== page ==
2004]. Despite this lack of clear support, the union of chromalveolate taxa has been poten-tially confirmed by the existence of a gene replacement in which the cytosolic GAPDH gene was duplicated and retargeted to the plastid uniquely in these taxa [Fast et al. 2001;

Harper and Keeling 2003]. Nevertheless, none of these studies was directly concerned by the overall phylogeny of bikonts, which resulted in a relatively limited taxon sampling of unicellular bikonts and a lack of detailed analysis of their relationships. By adding Rhizaria and all available sequence data on stramenopiles, alveolates, and excavates, we included in

However, even with such exhaustive sampling we were unable to resolve the relationships between these taxa.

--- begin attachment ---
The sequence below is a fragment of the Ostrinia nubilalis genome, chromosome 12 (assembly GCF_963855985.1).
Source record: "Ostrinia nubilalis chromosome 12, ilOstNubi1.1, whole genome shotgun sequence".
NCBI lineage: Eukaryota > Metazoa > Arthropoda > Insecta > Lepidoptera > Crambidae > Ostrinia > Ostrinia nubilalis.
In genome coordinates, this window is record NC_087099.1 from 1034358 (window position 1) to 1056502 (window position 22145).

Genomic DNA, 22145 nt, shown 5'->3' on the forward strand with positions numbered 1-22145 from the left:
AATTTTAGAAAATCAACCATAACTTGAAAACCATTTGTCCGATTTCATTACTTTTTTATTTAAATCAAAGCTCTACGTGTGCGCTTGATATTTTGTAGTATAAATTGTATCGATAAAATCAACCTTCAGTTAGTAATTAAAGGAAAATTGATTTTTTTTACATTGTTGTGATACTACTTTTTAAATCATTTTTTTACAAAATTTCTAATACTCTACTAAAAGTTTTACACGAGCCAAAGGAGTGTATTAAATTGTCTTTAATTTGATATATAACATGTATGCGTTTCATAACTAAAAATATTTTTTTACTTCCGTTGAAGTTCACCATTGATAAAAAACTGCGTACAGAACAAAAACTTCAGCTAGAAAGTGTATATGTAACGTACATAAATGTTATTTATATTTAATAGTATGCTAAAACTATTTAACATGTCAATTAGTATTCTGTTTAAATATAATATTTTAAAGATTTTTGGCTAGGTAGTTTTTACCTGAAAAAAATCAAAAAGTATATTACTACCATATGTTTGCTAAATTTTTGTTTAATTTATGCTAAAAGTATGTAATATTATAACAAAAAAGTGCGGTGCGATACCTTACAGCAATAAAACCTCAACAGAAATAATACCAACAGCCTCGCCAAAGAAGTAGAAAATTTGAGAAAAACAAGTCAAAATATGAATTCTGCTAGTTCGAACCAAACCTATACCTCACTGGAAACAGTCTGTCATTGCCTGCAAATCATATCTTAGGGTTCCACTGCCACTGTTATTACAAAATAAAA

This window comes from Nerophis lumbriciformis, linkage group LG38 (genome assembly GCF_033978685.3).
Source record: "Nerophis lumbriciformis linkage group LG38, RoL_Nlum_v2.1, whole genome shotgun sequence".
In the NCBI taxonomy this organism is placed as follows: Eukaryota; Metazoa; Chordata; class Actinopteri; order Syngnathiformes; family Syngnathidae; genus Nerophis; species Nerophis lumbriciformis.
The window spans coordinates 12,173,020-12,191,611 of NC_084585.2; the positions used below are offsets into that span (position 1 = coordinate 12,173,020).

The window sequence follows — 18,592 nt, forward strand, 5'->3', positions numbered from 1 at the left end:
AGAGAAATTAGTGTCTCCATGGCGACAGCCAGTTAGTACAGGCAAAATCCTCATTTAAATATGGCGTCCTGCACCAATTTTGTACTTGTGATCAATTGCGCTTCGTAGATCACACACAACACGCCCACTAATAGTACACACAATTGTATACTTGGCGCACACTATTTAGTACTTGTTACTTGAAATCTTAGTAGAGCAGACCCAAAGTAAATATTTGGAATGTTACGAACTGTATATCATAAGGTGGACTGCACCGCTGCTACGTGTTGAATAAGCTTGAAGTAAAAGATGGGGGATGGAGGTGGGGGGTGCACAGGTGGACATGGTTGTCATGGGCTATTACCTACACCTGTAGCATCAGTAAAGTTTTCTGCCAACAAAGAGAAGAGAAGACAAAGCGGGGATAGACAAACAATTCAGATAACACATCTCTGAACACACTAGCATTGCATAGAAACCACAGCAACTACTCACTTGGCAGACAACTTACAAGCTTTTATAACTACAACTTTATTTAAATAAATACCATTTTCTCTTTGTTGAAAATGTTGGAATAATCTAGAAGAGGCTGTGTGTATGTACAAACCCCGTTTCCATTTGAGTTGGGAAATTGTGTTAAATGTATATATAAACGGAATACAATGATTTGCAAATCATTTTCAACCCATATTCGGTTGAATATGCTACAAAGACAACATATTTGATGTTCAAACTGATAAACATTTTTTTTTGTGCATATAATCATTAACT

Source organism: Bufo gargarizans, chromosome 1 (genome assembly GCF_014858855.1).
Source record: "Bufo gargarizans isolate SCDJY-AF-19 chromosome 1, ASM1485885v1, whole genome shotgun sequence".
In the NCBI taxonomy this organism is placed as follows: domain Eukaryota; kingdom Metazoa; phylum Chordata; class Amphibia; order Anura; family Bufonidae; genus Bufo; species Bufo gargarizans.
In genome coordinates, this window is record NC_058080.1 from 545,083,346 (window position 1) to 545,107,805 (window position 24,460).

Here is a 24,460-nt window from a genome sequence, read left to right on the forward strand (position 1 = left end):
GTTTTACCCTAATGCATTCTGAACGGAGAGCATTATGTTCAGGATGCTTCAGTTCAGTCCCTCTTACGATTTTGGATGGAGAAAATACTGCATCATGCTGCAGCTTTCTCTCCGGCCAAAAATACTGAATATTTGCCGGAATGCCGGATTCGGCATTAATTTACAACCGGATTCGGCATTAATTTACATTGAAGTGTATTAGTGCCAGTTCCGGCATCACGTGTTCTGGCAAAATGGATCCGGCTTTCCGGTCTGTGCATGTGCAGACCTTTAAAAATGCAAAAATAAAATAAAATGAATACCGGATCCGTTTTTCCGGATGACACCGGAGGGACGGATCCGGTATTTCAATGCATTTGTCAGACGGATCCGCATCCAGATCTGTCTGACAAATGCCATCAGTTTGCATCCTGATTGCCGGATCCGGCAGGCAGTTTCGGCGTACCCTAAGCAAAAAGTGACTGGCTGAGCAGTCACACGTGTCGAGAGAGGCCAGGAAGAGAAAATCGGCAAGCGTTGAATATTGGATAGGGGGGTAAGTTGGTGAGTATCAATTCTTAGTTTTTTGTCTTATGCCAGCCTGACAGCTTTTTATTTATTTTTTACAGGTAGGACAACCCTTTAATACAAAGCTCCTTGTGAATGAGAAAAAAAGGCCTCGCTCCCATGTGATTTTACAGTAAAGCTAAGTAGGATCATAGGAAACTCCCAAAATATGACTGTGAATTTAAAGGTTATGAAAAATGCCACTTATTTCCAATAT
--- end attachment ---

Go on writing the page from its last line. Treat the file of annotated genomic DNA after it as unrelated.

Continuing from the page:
The obvious question is why multigene analyses cannot reliably resolve the phylogeny of unicellular bikonts? It has been proposed that this lack of resolution observed in other EST-based phylogenies is due to the mutational saturation, phylogenetic incongruence or rapid diversification [Philippe et al. 2004]. Indeed, it has been demonstrated by single gene phylogenies that some excavates [Philippe et al. 2000b], foraminifers [Pawlowski et al. 1996]

and ciliates [Philippe and Adoutte 1998] can evolve exceptionally rapidly and it cannot be excluded that most part of these genomes show accelerate rates of evolution. In our trees, this is particularly well illustrated by the case of ciliates (Tetrahymena + Paramecium).

Although there are several evidences that ciliates share a common ancestor with apicom-plexans and dinoflagellates [Cavalier-Smith 1993; Leander and Keeling 2003; Leander and Keeling 2004], in our analyses, they often branch as sister group to excavates (Figure 2d-ch.3), but this branching is systematically rejected by the AU test, suggesting an artifac-tual position.